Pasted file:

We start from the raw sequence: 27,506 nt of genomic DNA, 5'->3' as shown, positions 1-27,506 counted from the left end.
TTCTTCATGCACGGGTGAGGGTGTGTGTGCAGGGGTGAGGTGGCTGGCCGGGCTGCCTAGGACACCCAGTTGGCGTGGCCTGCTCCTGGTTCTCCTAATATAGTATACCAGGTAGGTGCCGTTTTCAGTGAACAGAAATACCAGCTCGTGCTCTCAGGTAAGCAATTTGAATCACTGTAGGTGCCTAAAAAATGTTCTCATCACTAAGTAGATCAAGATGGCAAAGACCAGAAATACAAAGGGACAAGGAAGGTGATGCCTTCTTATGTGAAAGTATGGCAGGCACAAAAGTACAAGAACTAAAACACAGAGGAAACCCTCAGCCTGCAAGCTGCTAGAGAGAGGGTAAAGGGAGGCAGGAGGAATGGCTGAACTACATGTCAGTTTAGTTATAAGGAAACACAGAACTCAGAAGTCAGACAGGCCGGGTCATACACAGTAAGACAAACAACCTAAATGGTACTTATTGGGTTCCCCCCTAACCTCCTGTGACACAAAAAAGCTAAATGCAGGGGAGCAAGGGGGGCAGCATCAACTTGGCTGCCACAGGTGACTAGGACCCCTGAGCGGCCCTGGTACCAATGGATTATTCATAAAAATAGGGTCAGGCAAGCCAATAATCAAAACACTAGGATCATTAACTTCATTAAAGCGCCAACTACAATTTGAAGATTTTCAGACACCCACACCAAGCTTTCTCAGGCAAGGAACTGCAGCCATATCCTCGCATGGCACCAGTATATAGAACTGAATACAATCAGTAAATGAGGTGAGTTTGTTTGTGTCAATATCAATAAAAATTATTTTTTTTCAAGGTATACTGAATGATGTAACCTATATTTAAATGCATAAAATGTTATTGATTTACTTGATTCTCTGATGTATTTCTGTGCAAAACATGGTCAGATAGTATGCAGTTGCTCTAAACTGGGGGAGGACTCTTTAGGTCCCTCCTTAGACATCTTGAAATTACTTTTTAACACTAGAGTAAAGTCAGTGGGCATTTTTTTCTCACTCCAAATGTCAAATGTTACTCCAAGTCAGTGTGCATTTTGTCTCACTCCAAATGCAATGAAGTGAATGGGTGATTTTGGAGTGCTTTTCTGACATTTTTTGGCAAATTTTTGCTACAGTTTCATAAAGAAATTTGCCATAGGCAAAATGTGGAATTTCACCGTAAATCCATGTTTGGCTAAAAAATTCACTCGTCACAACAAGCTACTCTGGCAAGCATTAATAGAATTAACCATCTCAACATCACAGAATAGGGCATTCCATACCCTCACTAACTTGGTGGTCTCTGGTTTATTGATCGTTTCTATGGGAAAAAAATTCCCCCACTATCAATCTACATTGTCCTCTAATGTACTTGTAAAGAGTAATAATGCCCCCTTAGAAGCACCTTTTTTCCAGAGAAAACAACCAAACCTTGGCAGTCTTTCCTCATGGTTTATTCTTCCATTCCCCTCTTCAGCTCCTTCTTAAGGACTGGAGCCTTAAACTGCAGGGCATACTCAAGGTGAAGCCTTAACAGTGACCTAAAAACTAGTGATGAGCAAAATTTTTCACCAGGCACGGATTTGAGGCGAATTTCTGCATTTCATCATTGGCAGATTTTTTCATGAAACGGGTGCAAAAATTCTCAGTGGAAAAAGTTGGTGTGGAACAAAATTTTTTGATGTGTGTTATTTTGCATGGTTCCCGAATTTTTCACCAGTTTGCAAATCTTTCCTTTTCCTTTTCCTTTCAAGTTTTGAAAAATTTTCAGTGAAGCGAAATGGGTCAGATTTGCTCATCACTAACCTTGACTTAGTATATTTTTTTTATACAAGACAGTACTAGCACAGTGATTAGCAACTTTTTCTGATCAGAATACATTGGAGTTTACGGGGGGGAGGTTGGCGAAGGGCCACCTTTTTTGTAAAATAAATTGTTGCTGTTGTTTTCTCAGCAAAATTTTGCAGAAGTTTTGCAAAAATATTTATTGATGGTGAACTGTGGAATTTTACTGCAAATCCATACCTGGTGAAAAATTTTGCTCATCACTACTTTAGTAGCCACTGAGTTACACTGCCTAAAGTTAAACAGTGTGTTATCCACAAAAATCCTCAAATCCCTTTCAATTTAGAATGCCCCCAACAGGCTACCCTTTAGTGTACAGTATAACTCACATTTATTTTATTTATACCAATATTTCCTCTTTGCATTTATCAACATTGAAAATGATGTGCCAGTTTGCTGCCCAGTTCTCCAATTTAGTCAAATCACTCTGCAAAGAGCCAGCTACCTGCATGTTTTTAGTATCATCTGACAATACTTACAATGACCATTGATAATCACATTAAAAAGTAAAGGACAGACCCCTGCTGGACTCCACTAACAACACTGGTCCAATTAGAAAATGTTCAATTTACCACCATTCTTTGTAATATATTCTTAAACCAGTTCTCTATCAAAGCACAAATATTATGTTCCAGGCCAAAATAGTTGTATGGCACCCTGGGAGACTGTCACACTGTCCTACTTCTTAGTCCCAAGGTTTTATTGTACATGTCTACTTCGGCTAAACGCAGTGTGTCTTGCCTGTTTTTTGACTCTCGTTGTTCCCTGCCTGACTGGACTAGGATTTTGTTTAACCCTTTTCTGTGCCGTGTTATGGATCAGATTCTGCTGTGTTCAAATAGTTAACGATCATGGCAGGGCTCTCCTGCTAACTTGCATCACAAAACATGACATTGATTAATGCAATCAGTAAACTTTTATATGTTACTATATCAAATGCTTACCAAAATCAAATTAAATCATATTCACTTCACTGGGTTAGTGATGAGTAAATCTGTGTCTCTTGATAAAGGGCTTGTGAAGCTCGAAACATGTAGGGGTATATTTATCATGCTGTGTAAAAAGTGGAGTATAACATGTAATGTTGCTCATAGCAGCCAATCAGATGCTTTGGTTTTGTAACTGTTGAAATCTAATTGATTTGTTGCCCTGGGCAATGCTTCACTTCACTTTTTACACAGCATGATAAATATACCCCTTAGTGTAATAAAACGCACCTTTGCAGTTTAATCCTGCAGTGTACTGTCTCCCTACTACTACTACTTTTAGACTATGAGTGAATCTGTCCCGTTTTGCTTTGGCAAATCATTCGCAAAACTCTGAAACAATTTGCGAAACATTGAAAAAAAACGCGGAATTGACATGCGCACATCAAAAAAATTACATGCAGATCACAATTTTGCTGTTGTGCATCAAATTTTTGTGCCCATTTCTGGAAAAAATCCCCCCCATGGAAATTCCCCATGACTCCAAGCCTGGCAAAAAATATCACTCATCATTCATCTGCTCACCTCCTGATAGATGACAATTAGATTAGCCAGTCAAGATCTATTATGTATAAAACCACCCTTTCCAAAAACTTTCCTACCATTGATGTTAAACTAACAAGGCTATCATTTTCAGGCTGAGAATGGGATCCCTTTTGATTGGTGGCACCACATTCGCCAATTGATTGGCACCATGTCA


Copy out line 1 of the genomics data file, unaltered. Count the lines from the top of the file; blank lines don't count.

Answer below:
We start from the raw sequence: 27,506 nt of genomic DNA, 5'->3' as shown, positions 1-27,506 counted from the left end.